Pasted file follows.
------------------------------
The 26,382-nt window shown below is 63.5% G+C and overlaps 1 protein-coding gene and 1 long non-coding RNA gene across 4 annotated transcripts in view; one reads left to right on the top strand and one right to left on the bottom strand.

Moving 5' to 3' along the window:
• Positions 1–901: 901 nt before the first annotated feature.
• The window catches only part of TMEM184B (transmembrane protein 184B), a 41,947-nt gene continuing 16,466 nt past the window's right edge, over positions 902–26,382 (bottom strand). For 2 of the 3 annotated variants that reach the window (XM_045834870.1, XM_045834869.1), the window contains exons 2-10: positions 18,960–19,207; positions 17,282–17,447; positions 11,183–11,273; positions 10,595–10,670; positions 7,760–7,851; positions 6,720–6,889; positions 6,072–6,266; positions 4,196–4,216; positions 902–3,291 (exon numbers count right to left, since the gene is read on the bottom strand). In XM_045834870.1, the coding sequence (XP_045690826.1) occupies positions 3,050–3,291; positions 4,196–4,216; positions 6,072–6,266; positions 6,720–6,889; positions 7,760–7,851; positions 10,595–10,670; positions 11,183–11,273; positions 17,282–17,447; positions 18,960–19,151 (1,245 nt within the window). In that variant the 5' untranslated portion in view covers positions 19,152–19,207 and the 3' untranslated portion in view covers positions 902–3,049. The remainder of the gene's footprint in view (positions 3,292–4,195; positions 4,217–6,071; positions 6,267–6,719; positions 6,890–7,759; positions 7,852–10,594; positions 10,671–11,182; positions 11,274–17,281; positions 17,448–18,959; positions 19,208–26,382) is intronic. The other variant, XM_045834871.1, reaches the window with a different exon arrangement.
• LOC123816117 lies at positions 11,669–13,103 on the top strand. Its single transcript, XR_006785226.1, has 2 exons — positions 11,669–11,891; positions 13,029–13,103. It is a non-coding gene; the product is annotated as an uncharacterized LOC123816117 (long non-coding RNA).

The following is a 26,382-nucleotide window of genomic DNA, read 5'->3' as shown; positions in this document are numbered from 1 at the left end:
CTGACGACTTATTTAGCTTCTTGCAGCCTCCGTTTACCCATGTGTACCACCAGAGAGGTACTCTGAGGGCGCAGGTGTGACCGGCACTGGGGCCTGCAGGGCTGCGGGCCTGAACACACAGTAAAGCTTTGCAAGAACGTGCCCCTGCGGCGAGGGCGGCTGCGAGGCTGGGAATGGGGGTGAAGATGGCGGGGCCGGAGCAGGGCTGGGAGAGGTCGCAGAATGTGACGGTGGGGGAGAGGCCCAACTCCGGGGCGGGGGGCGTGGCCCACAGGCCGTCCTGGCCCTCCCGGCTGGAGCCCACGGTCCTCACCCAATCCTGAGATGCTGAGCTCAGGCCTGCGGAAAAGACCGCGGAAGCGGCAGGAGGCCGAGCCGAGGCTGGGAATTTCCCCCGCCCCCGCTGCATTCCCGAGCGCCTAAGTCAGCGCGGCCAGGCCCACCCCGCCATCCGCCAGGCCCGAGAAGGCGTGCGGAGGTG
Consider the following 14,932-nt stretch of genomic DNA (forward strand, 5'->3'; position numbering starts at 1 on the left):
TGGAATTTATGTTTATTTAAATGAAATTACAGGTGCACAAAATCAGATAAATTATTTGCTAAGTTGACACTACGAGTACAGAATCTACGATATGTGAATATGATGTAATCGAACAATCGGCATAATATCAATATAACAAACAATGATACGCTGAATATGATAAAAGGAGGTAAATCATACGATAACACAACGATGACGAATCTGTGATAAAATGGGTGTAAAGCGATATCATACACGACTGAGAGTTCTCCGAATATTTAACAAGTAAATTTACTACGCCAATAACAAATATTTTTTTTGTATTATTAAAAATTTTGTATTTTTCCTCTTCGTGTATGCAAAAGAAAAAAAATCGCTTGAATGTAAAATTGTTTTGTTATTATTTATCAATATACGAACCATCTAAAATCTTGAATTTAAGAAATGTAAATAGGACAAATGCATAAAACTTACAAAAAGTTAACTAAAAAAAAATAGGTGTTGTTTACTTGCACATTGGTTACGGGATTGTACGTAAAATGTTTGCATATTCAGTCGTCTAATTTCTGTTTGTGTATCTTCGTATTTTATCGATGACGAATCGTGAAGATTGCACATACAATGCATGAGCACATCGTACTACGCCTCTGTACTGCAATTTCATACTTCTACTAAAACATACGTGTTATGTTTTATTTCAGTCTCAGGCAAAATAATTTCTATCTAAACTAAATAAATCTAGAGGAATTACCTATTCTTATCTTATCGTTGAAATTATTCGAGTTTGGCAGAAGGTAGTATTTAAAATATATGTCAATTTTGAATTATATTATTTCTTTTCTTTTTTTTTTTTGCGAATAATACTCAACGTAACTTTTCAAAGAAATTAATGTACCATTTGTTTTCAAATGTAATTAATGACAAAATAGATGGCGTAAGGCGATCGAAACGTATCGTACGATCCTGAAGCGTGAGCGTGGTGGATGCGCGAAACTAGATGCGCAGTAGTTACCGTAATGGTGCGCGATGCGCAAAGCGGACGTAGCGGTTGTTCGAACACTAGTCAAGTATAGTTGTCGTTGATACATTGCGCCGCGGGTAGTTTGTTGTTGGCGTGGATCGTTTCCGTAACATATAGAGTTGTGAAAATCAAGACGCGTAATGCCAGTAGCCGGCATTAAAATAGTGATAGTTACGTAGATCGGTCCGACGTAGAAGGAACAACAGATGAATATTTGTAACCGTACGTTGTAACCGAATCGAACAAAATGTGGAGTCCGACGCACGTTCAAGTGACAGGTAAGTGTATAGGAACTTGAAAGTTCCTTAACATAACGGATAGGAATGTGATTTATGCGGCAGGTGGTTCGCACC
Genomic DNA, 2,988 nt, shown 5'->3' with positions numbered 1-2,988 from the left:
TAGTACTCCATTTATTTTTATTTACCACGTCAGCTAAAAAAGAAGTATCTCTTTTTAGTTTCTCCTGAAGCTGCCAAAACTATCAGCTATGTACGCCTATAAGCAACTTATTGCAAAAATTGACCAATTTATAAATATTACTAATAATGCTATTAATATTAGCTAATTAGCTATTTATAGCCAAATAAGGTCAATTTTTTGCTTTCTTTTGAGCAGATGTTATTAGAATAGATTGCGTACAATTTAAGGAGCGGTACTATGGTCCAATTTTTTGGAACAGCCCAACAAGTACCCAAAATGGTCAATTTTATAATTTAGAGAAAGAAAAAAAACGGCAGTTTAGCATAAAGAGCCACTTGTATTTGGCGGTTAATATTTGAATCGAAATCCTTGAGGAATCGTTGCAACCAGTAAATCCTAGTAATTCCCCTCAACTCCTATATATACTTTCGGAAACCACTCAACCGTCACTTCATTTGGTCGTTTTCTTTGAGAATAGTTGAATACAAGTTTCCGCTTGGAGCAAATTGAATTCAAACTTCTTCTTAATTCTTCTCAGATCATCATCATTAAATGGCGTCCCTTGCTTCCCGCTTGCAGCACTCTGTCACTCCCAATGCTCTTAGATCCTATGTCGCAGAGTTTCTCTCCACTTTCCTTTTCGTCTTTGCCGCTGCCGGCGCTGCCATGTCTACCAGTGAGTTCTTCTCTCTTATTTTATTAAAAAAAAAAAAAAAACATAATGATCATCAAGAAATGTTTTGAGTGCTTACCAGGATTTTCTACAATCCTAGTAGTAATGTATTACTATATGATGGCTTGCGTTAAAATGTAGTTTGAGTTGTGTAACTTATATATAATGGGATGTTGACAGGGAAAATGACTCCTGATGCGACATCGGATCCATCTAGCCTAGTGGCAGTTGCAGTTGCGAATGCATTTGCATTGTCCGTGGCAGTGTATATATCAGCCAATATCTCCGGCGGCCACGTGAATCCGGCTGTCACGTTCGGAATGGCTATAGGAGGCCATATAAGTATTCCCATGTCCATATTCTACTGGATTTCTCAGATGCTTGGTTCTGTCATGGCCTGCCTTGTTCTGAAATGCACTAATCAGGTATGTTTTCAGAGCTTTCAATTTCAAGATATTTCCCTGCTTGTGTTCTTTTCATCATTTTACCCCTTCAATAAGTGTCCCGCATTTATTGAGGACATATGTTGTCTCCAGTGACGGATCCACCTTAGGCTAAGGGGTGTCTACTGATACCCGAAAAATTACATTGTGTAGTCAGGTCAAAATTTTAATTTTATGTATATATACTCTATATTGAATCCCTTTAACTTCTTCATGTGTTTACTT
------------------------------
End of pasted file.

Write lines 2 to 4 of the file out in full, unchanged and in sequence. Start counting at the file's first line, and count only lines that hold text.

Moving 5' to 3' along the window:
• Positions 1–901: 901 nt before the first annotated feature.
• The window catches only part of TMEM184B (transmembrane protein 184B), a 41,947-nt gene continuing 16,466 nt past the window's right edge, over positions 902–26,382 (bottom strand). For 2 of the 3 annotated variants that reach the window (XM_045834870.1, XM_045834869.1), the window contains exons 2-10: positions 18,960–19,207; positions 17,282–17,447; positions 11,183–11,273; positions 10,595–10,670; positions 7,760–7,851; positions 6,720–6,889; positions 6,072–6,266; positions 4,196–4,216; positions 902–3,291 (exon numbers count right to left, since the gene is read on the bottom strand). In XM_045834870.1, the coding sequence (XP_045690826.1) occupies positions 3,050–3,291; positions 4,196–4,216; positions 6,072–6,266; positions 6,720–6,889; positions 7,760–7,851; positions 10,595–10,670; positions 11,183–11,273; positions 17,282–17,447; positions 18,960–19,151 (1,245 nt within the window). In that variant the 5' untranslated portion in view covers positions 19,152–19,207 and the 3' untranslated portion in view covers positions 902–3,049. The remainder of the gene's footprint in view (positions 3,292–4,195; positions 4,217–6,071; positions 6,267–6,719; positions 6,890–7,759; positions 7,852–10,594; positions 10,671–11,182; positions 11,274–17,281; positions 17,448–18,959; positions 19,208–26,382) is intronic. The other variant, XM_045834871.1, reaches the window with a different exon arrangement.